When I was a little kid, almost every Saturday was spent going to one of my grandmother's houses. Some Saturday's it was both grandmothers' houses. Granny's house was the place where we could run around outside in the front yard and the backyard. Everyone on the block knew each other and had been there for some time so now they were watching each other's grandkids grow up too. Everyone knew your name and who your people were. I never wanted to spend too much time in the backyard because it represented two things to me, restriction and work.
It never failed, that whenever we were in the backyard our play space and the things we could get into were limited, there were four areas to my Granny's back yard. The rocks, in between the houses, the patio, the space for sitting and lounging, the grass, the soft place to land, and the garden, the seasonal no-fly zone. All of which represent some season of your journey. Let's take a moment to unpack what happens when and where so you can navigate successfully, no matter the terrain.
The Rocks, this awkward, unusable, unfinished space between the houses. The place where dogs are usually kenneled, air conditioning units sit, or storage area for patio furniture or the trash cans. The rocks, are in the cut. Not so for grannies house, it was an empty desolate space that frequently had became an adventure for almost all her grandchildren. It was the quick passageway where we'd run and hide or run around the entire house and hop the gate. It was were I encounter my first garden snake. It was also the place that I learned how to pull weeds.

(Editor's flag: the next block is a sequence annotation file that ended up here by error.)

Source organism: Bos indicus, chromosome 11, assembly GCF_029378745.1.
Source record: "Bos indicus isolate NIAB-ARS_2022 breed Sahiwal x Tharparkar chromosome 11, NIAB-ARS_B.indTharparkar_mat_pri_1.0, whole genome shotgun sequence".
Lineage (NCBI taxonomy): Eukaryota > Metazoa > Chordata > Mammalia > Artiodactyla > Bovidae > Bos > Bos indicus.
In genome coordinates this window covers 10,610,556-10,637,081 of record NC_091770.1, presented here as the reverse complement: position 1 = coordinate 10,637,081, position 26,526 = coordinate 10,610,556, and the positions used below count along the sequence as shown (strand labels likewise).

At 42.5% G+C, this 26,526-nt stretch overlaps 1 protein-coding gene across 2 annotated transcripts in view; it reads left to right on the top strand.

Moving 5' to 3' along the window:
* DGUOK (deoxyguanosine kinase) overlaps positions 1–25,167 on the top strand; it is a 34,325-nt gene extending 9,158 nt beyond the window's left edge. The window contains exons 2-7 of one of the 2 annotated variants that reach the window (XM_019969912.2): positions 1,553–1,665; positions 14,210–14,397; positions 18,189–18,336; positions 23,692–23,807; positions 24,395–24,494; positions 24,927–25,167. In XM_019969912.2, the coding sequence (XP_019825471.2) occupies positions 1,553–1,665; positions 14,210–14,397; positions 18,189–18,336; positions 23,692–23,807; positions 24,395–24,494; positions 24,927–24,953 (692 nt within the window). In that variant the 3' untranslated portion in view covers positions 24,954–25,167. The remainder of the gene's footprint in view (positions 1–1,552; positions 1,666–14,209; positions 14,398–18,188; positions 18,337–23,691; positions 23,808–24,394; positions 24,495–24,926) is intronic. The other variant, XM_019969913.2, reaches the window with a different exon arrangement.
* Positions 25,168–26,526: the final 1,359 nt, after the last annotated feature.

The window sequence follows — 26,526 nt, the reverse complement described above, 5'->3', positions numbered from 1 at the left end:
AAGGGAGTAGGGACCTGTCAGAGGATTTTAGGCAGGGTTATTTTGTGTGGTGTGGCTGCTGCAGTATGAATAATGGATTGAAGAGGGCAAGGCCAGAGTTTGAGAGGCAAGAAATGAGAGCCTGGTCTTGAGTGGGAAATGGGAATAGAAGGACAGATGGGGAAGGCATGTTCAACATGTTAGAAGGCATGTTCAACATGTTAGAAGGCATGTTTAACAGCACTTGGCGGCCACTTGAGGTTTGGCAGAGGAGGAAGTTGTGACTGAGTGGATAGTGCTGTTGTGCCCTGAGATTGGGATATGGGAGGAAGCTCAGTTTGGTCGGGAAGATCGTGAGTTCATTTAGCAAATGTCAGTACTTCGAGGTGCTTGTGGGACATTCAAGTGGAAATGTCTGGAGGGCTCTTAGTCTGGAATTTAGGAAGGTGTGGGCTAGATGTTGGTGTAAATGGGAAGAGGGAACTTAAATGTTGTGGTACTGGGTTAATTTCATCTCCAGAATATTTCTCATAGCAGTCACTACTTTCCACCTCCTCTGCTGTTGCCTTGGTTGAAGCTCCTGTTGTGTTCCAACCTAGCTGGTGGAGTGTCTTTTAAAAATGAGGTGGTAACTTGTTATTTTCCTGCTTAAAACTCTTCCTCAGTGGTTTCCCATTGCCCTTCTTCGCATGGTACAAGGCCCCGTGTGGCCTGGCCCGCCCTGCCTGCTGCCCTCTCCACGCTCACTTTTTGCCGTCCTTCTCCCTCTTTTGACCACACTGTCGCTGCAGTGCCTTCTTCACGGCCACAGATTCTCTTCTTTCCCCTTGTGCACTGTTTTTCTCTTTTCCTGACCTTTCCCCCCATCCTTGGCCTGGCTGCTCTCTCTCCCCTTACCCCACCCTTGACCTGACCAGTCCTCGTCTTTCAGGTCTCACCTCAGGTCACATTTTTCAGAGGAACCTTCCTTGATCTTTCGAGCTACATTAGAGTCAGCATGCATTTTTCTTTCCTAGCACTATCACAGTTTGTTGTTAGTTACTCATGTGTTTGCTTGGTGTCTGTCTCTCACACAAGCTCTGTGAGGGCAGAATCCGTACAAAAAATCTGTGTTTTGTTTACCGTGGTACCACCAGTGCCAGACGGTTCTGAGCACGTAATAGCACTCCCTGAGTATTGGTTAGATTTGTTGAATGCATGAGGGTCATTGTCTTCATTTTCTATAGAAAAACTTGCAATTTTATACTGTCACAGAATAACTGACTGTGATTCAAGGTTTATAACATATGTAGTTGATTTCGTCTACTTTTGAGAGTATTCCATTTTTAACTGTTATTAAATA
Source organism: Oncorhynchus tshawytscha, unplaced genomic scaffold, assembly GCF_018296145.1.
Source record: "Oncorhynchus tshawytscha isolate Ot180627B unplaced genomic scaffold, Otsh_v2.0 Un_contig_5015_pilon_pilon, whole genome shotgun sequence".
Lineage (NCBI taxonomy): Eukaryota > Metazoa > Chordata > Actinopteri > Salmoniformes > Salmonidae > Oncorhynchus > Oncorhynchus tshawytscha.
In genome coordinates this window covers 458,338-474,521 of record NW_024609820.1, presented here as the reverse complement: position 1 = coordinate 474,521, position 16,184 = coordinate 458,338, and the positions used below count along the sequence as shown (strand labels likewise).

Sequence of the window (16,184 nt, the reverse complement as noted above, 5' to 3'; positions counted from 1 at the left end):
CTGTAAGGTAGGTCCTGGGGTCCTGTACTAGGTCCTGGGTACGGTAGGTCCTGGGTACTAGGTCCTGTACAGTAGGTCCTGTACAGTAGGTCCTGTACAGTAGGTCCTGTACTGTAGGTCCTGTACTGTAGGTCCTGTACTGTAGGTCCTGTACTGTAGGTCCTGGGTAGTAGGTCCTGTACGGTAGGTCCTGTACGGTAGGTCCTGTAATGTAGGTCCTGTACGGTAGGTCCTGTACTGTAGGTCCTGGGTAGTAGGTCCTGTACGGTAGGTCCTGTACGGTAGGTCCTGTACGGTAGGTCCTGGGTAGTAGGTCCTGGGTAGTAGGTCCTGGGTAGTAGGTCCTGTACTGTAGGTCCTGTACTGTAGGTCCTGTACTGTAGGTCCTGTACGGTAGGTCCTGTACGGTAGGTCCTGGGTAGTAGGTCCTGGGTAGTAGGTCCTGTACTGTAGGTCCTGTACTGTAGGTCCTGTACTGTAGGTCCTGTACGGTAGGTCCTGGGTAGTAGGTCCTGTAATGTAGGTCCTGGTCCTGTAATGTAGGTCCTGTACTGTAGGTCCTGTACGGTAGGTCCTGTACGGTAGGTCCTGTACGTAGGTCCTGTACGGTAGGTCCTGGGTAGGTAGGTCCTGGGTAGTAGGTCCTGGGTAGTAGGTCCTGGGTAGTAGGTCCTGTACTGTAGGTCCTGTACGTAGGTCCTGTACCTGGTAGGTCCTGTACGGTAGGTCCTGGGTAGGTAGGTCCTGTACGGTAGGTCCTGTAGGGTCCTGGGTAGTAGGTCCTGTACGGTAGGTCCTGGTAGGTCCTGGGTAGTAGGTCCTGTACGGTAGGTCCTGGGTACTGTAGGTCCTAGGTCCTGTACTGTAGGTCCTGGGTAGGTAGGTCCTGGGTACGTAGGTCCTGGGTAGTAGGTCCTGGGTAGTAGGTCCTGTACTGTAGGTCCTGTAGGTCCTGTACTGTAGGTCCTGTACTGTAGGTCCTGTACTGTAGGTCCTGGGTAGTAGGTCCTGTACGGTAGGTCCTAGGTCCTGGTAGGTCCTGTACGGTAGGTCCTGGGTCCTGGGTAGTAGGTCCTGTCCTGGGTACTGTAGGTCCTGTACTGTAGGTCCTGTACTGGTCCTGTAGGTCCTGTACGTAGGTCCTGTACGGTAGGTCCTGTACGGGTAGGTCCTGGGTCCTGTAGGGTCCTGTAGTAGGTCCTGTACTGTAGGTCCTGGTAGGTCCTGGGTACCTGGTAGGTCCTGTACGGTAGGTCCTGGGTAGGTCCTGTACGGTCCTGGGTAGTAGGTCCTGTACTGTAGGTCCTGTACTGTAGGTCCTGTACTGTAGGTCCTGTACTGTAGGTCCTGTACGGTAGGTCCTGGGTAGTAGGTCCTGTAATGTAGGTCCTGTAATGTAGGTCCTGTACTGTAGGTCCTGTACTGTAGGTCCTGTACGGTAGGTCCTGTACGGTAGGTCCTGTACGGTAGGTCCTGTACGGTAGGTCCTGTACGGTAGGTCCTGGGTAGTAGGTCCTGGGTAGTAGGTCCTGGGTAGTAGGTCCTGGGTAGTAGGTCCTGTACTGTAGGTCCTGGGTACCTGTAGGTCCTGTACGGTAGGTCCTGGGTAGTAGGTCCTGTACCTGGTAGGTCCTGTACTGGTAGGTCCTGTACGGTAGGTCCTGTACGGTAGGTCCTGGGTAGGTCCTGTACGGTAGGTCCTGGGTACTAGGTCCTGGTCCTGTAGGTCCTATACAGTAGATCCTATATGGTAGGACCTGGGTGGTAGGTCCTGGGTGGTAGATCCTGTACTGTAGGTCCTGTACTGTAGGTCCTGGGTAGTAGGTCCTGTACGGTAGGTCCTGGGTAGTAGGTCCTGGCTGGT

See, underneath the rocks was black fabric that was supposed to be a weed barrier, blocking out the sun, to prevent weeds from growing up in between the rocks, but the storms of the previous winter shifted it all around, leaving the ground exposed. In the spring just like clockwork, the weeds did what weed do- spring up and take over. But my grandmother was determined not to let them win. She called all her grandkids over to the house, because we were lower to the ground, and taught us how to pull weeds.
At first we'd just break off the leaves, or maybe the stem, but when she saw what we doing she quickly corrected us and told us to wrap our hands around the bottom of the weed, closest to the dirt, and pull slowly, as hard as we could. And before you knew it, you had pulled out the weed and the entire root system connected to it. It was amazing to see how long the roots were. In many cases they were deeper underground than the weed was above the ground. I think was amazed me just as much as the length of the root was how something could grow in a hot, dry place...because Granny never watered that part of the yard. They just grew. She never had to plant seeds, they just grew whenever they felt like it. Despite the circumstances, the weeds understood their assignment.